All this merely gives the background to the main point of this post, which is that sometimes the judgement of Pius XII’s failure to speak out on behalf of Jews is exacerbated by erroneous evidence. One such piece of erroneous evidence came to light today.
There was a report that circulated in many papers a few days ago about a telegram from American diplomat Harold Tittmann about a meeting he had with Pius XII. The telegram is dated “October 19, 943” – that is, three days after the October 16 “razzia” or roundup of Roman Jews. (Nb. It is estimated that 7000 of the 8000 Jews living in Rome were hidden from this raid by Catholic churches, convents and homes). The point is that Tittmann does not mention anything in his report which would indicate that Pius had any concern for the Jews who were victims of this very recent atrocity. You can read the entire telegram here – and in fact I suggest you do before you go any further with reading this post, because it will put things in perspective.
Here is the conclusion that Times Online drew concerning this “evidence” of Pius XII’s “silence”:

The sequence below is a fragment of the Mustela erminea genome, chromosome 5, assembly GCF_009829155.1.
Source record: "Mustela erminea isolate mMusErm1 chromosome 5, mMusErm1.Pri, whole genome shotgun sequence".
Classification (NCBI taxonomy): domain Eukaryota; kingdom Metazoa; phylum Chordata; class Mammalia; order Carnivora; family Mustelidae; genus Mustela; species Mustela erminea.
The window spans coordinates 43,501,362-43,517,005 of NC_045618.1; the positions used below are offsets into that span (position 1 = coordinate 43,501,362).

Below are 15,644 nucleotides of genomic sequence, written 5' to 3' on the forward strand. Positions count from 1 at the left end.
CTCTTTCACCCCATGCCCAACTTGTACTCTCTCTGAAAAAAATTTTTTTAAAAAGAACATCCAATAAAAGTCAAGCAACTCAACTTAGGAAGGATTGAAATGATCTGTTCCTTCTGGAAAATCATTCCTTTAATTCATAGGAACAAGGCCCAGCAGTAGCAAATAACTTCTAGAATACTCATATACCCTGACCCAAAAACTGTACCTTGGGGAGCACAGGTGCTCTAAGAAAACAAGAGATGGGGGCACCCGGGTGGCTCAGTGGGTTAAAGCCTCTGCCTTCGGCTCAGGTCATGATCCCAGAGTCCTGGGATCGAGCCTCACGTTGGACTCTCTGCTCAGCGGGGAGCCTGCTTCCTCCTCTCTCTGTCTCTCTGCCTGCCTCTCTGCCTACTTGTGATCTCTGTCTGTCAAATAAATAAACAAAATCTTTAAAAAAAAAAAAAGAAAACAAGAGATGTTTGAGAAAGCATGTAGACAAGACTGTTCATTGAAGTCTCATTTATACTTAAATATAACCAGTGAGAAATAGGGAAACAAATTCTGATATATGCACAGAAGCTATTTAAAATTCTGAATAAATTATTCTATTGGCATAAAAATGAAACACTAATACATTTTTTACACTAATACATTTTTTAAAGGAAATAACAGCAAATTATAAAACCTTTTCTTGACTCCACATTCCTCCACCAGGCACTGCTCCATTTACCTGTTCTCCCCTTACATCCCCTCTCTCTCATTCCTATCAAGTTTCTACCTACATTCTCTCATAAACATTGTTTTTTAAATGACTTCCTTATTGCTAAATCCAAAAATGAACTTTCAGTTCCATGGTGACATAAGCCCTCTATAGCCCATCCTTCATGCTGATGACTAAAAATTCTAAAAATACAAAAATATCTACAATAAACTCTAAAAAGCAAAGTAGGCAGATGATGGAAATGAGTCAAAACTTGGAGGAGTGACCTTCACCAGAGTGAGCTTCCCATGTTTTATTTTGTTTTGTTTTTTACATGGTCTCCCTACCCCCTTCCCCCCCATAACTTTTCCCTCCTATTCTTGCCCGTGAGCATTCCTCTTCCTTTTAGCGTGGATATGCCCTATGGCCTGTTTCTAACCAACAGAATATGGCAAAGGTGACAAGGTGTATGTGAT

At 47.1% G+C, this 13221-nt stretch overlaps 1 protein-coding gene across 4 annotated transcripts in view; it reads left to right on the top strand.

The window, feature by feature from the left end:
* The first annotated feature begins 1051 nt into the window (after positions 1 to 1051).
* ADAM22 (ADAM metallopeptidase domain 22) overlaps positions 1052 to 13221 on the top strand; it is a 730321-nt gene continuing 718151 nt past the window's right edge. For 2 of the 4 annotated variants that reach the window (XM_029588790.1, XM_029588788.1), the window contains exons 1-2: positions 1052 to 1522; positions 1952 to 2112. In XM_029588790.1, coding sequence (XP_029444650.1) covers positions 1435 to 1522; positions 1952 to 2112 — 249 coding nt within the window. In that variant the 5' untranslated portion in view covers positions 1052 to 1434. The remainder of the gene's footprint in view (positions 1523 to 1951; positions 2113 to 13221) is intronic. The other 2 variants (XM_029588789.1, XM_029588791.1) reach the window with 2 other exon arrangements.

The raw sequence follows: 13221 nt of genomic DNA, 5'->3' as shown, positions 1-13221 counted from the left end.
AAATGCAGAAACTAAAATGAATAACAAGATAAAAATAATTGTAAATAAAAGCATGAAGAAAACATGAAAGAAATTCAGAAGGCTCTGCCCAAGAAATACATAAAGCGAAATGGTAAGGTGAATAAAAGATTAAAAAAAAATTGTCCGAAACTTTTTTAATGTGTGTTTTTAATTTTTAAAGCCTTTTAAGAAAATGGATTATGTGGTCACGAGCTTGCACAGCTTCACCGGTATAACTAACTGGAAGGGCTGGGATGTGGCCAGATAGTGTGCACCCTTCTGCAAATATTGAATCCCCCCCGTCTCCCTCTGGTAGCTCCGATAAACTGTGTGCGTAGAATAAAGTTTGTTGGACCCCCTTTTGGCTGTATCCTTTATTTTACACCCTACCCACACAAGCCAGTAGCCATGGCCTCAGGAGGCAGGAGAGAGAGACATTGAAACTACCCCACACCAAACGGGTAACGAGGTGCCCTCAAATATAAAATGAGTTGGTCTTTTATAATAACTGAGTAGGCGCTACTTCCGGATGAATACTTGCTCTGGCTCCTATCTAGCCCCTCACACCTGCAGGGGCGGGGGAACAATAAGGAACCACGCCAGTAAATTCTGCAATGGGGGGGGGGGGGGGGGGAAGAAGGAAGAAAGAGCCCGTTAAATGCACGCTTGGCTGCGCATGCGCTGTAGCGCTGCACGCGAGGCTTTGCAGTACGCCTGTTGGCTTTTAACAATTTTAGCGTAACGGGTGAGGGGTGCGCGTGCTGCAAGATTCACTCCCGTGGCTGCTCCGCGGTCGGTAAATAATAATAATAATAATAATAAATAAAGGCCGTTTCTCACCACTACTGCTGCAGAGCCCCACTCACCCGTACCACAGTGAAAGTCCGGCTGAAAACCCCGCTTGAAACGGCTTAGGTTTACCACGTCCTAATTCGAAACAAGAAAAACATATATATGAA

In another telegram a year earlier, dated October 19, 1943, Harold Tittmann, the US Ambassador to the Holy See, reported to Washington that Pius XII had appeared indifferent to the fate of more than a thousand Jews rounded up in the Rome ghetto and sent by train to Auschwitz. Instead of showing “indignation” over the deportations, Pius XII had shown more concern over reports of “communist gangs roaming in the environs of Rome”, Mr Tittmann said, an apparent reference to anti-Fascist partisans.
In fact, Tittmann did NOT report that the Pope appeared “indifferent” to the fate of Romes Jews – he himself doesn’t even mention it either! Astounding, given the fact that this event happened on October 16 and the telegram dated “October 19” says that his meeting was “today”.
Incorrect Date on Pius XII Document Explains Silence
Pope Couldn’t Be Indifferent to Raid as It Hadn’t Happened Yet
By Jesús Colina
ROME, FEB. 2, 2010 (Zenit.org).- Pope Pius XII was again in the news this week, as researchers presented two documents that were interpreted as putting the Pope in a negative light regarding his response to the Holocaust.
As ZENIT reported Monday, a brief document was presented as a new find dated Oct. 19, 1943. The document is a telegram from American diplomat Harold Tittmann on his meeting with the Pope.
The document does not mention the Oct. 16 raid on the Jews of Rome, wherein more than 1,000 of the city’s Jews were rounded up and deported to Auschwitz.